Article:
Customer Experience and Design

Creativity: The Business Value of Experience Design (Part 8 of 8)

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This is the eighth and final in a series of blog posts sharing the results of our study on the business value of experience design. In this post, we explore the power of creativity to stir excitement, reduce anxiety and express the company’s values to help it stand out from the competition.

Earlier this year, the Kunsten Museum of Modern Art in Aalborg, Denmark commissioned $84,000 to Danish artist Jens Haaning to deliver two new pieces of artwork. Haaning delivered a surprising result when the museum uncrated two blank canvasses. Entitled “Take the Money and Run,” Haaning describes the work (or lack of it) as a statement on “poor wages.” Whether you see Haaning’s work as a violation of a contract or a thought-provoking expression of socioeconomic disparities, he accomplished what all creative endeavors strive for: eliciting a response.

We wanted to save Creativity for last in this series, because it’s the first thing many people think of when they think about Experience Design. Like being On Brand, creativity is often narrowly associated with how a design looks: colors, imagery, and generalized aesthetics. But, despite being the most familiar elements of great design, creativity is one of the most elusive ones. We know creativity when we see it: it is original, unique and surprising. But creativity also applies to what we don’t see: How it works, the structure and process of a product, and how it delivers on the entire experience. Creativity is an essential ingredient throughout the entire product lifecycle: identifying new markets to research to build empathy, re-imagining and breaking the rules of a business process, questioning technology platforms to create new innovations, or experimenting with new ways to work your logo into a web page. Creativity is the single element that can be applied across all of the other seven values of experience design to multiply their impact.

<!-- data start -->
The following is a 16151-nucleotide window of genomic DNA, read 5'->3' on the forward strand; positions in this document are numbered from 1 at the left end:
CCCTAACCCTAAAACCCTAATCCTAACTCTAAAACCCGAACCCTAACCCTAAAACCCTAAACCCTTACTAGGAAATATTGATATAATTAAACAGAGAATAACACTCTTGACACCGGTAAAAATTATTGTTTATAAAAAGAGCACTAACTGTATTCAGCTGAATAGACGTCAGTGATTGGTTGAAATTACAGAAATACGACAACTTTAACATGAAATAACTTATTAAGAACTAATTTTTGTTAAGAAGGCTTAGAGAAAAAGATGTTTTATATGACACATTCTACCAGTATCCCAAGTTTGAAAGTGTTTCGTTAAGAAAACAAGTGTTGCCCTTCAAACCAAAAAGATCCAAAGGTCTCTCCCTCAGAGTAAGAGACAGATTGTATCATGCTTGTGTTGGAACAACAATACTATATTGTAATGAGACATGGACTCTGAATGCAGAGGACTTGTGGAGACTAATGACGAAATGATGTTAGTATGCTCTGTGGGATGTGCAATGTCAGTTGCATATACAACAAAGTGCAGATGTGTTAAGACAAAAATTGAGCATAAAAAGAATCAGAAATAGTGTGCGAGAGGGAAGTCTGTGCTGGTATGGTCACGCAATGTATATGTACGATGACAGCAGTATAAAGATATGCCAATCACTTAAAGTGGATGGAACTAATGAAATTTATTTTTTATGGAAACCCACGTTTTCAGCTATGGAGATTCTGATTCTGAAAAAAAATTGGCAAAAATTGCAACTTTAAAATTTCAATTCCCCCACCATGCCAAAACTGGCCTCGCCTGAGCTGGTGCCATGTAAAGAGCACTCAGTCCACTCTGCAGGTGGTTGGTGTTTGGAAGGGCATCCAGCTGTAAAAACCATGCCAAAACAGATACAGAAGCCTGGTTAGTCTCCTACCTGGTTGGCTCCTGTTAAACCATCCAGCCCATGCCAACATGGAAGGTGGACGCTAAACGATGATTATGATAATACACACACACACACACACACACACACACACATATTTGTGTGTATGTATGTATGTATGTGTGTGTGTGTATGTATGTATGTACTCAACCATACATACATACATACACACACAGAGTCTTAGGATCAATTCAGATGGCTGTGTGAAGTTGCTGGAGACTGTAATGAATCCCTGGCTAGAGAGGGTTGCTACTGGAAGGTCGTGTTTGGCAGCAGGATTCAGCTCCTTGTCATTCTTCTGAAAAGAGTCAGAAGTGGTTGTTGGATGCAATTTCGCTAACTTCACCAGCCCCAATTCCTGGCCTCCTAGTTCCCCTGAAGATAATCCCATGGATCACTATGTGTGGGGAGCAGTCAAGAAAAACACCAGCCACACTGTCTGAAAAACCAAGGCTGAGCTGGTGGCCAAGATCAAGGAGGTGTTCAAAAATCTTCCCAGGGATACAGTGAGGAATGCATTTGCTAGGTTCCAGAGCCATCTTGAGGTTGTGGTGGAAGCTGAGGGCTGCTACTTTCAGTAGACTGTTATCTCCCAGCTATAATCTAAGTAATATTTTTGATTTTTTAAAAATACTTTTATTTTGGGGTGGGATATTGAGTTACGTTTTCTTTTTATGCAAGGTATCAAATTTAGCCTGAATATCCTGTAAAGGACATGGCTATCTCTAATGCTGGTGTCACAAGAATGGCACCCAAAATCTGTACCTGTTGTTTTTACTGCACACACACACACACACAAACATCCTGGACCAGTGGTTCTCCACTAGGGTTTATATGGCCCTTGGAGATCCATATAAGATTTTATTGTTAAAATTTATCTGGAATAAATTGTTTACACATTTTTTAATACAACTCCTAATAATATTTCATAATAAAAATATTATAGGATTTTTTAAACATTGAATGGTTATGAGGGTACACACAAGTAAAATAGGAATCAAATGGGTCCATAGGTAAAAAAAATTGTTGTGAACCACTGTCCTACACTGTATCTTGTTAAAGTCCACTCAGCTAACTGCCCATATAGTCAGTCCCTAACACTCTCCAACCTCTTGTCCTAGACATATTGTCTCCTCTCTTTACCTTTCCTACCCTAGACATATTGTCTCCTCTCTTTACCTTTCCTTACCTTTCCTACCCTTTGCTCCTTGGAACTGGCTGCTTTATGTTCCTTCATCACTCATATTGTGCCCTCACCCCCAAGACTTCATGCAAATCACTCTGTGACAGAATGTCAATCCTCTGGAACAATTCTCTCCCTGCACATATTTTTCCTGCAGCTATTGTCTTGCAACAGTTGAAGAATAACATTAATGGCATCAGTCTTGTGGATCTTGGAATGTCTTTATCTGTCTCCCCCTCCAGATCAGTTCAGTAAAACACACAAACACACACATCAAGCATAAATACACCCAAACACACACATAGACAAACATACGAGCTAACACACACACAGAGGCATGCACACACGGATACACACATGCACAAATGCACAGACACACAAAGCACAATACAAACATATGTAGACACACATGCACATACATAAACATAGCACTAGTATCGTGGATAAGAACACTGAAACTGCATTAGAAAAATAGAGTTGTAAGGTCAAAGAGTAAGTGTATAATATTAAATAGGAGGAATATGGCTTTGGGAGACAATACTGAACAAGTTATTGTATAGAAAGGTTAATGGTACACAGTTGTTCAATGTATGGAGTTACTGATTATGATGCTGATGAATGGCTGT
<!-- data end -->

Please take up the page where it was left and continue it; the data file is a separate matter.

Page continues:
It’s been said that creativity is what links the head and the heart; the left brain and the right brain; the art and the science.  A creative design does not exist for the mere sake of being creative and garnering its own attention. A creative design ultimately serves to solve a customer problem. But a creative design also uses that experience to differentiate from the competition.  The Southwest Airlines boarding experience – where you are assigned to a boarding order rather than a specific seat – creatively solves a problem for passengers’ need for a fair shot at the best seats.  It sounds counterintuitive, but Southwest loyalists will also tell you that it results in a much more orderly boarding experience. And as the only major airline to follow this boarding process, it is also a creative differentiator for the overall travel experience.

How can you add creativity to your experience design? While many companies, film studios, and rock bands are known for their larger-than-life creative saviors – Steve Jobs, Stanley Kubrick, Patti Smith – the reality is that this is largely mythology. Creativity is not a single person, but a team with a shared culture and process that is open to creativity. Just like creativity is not limited to a single person, it’s also not limited to a single phase or step in a project. It takes a culture commitment across a deliberate process. This process encompasses several creative tools and methods to build empathy, design and ideate, test and experiment, and ultimately iterate to an optimal outcome.

Like Haaning, I considered eliciting a response by posting an empty blog post, but since that idea has been done before, I hope the response I elicited inspired a creative solution for your product or project.

About the Author

Jim Hertzfeld is Principal and Chief Strategist for Perficient, and works with clients to make their customers and shareholders happy through insanely great digital experiences.

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